The Basha Family
DescriptionA Lebanese immigrant family moved to Arizona in 1910 and began a mercantile operation that would grow into more than 150 grocery stores statewide. The family experienced loss in the early years, but a strong work ethic and sense of pride instilled by Najeeb and Najeeby Basha produced one of Arizona's most well known businesses.
TranscriptNarrator: It's a weekly chore for most of us, shopping for groceries. One Arizona supermarket traces its roots to territorial times, to a Lebanese immigrant family pursuing the American dream.
Eddie Basha, Jr.: My grandfather's name was Najeeb Basha, and he was from Baalbek, Lebanon. My grandmother was Najeeby Basha, and she came from Zahle in Lebanon. Like most of the Lebanese immigrants, they immigrated to New York.
Narrator: Najeeb and Najeeby married in 1901. A few years later, Najeeby's only sister, Wadia, moved with her husband, Abraham, to the mining town of Congress, Arizona.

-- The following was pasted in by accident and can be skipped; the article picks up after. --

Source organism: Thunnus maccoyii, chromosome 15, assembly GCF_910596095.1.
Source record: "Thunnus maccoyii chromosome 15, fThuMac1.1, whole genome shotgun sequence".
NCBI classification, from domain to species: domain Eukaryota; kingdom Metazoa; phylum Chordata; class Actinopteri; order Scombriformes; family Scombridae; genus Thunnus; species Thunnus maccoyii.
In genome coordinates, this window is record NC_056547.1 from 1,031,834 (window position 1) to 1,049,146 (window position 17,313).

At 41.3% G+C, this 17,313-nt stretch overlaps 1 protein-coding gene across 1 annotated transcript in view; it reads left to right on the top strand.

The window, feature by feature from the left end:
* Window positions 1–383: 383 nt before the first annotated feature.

Camille Donaldson: For many years, Wadia would write to her sister and tell her about all these wonderful opportunities out west.
Narrator: Najeeb brought the family to Arizona in 1910. They established a general mercantile store in the mining town of Ray. When a fire damaged the store, they moved to the neighboring town of Sonora and began their business again. In 1919, the Bashas relocated to the valley and expanded their business with a second store in Chandler. Najeeb and his oldest daughter, Edna, managed the store in Sonora, while Najeeby and the other children ran the Boston Store in Chandler.
Connie Basha Vitale: Well, mother would get up in the morning and open the store. Then my father, who had diabetes, came in later, and then she'd go back home and take care of us. We'd go to the store and I’d have certain cases that had to be wiped off or something like that. But we were always kept busy.
Narrator: In 1929, with the advent of the Depression, hard times befell the family. They closed the Sonora store, and Najeeb died in 1932.
Camille Donaldson: They had in the bank $600. That was their total family worth in 1932. And they knew that they just had to all get behind and pull together.